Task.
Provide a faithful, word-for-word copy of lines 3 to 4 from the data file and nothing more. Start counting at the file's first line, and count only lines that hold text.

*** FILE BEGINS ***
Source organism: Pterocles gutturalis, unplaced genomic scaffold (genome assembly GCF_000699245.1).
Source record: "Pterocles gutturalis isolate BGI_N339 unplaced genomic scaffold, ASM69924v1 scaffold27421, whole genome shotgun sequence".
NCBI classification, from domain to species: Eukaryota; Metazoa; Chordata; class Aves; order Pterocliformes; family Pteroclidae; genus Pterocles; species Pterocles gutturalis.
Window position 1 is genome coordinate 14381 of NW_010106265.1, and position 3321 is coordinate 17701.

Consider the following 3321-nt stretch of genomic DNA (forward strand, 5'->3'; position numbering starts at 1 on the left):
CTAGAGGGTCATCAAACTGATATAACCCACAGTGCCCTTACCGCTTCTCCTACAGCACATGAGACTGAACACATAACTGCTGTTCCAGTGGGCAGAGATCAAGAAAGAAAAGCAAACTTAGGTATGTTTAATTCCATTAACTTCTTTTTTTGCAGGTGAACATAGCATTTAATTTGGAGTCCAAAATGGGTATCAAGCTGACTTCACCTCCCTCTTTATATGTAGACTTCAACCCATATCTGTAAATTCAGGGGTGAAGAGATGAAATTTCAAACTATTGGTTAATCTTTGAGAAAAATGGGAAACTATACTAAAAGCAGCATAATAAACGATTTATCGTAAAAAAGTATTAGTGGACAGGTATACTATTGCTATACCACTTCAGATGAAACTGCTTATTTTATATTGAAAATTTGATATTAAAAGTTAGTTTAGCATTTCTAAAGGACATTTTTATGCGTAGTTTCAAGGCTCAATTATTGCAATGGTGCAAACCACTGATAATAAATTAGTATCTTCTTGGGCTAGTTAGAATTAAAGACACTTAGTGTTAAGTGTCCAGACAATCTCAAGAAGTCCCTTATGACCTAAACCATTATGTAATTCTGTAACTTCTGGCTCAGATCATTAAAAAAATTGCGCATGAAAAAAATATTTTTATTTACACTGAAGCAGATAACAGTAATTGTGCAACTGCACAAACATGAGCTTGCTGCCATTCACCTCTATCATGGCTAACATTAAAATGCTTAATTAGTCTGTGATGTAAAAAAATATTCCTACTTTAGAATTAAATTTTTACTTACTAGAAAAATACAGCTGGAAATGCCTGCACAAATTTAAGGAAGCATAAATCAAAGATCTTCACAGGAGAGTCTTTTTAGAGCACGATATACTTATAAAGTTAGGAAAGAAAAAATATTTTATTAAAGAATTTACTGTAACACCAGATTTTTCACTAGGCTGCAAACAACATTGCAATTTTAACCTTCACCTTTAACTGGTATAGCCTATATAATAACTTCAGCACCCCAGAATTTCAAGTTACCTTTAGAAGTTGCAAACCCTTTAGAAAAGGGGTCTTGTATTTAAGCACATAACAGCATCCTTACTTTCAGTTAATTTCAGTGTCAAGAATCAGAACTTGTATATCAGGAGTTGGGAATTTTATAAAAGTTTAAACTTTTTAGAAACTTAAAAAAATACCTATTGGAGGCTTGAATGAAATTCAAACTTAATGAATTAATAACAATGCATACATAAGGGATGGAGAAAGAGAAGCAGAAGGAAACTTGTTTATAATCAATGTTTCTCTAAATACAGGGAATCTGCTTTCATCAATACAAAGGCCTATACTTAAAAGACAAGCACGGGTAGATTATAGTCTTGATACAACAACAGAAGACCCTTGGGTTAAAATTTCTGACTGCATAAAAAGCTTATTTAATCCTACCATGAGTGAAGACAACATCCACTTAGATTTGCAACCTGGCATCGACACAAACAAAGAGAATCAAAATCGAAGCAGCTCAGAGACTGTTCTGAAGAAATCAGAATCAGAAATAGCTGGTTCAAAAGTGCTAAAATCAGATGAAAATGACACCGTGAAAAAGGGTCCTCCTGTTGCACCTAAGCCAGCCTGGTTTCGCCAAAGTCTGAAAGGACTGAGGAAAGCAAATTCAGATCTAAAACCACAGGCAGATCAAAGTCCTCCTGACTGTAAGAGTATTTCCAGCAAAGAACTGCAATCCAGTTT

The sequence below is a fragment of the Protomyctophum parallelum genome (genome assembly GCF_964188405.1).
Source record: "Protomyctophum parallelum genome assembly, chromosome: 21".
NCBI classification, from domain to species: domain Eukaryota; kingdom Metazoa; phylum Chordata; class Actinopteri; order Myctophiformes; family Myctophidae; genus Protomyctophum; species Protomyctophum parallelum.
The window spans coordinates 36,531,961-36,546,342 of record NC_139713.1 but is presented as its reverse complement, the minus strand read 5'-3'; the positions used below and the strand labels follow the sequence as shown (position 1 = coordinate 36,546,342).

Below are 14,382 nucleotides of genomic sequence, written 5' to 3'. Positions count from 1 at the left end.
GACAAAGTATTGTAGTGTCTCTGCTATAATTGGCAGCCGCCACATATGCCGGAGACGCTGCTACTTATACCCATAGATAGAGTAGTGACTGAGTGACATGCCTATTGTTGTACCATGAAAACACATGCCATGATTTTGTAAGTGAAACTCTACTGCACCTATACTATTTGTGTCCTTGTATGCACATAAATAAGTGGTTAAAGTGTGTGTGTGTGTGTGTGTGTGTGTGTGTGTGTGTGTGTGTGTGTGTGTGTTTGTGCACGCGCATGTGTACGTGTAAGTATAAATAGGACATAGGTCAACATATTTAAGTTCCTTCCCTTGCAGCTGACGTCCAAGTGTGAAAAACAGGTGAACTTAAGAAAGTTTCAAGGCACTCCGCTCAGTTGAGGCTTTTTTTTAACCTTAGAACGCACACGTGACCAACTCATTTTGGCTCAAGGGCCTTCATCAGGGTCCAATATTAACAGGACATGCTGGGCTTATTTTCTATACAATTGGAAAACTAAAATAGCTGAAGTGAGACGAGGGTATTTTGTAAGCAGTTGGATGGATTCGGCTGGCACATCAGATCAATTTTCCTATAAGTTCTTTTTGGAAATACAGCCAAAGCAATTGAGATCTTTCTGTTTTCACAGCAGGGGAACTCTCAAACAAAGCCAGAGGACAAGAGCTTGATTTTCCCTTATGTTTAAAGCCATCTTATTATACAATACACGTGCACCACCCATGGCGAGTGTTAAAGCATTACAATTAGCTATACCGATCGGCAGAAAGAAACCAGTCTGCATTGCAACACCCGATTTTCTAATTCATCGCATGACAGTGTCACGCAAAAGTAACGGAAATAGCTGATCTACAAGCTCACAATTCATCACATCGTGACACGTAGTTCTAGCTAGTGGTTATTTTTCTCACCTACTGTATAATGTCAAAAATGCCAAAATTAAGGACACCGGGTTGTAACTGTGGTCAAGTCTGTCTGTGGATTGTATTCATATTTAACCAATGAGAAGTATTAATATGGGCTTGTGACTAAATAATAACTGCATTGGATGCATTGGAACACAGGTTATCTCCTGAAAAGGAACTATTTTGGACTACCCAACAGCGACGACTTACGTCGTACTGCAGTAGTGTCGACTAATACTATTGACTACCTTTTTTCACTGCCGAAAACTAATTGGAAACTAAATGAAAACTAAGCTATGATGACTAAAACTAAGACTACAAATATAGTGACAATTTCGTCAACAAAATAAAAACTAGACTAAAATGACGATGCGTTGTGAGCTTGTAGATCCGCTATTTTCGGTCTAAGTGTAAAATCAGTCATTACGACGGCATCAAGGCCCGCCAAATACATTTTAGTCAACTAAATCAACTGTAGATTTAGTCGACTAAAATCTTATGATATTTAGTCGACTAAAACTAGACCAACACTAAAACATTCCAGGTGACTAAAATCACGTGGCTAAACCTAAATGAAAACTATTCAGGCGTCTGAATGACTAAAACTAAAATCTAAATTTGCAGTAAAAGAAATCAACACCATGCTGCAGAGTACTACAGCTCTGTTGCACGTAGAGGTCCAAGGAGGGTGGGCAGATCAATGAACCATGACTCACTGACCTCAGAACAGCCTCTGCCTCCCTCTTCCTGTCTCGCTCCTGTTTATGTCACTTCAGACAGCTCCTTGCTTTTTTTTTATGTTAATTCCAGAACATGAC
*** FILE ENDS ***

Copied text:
NCBI classification, from domain to species: Eukaryota; Metazoa; Chordata; class Aves; order Pterocliformes; family Pteroclidae; genus Pterocles; species Pterocles gutturalis.
Window position 1 is genome coordinate 14381 of NW_010106265.1, and position 3321 is coordinate 17701.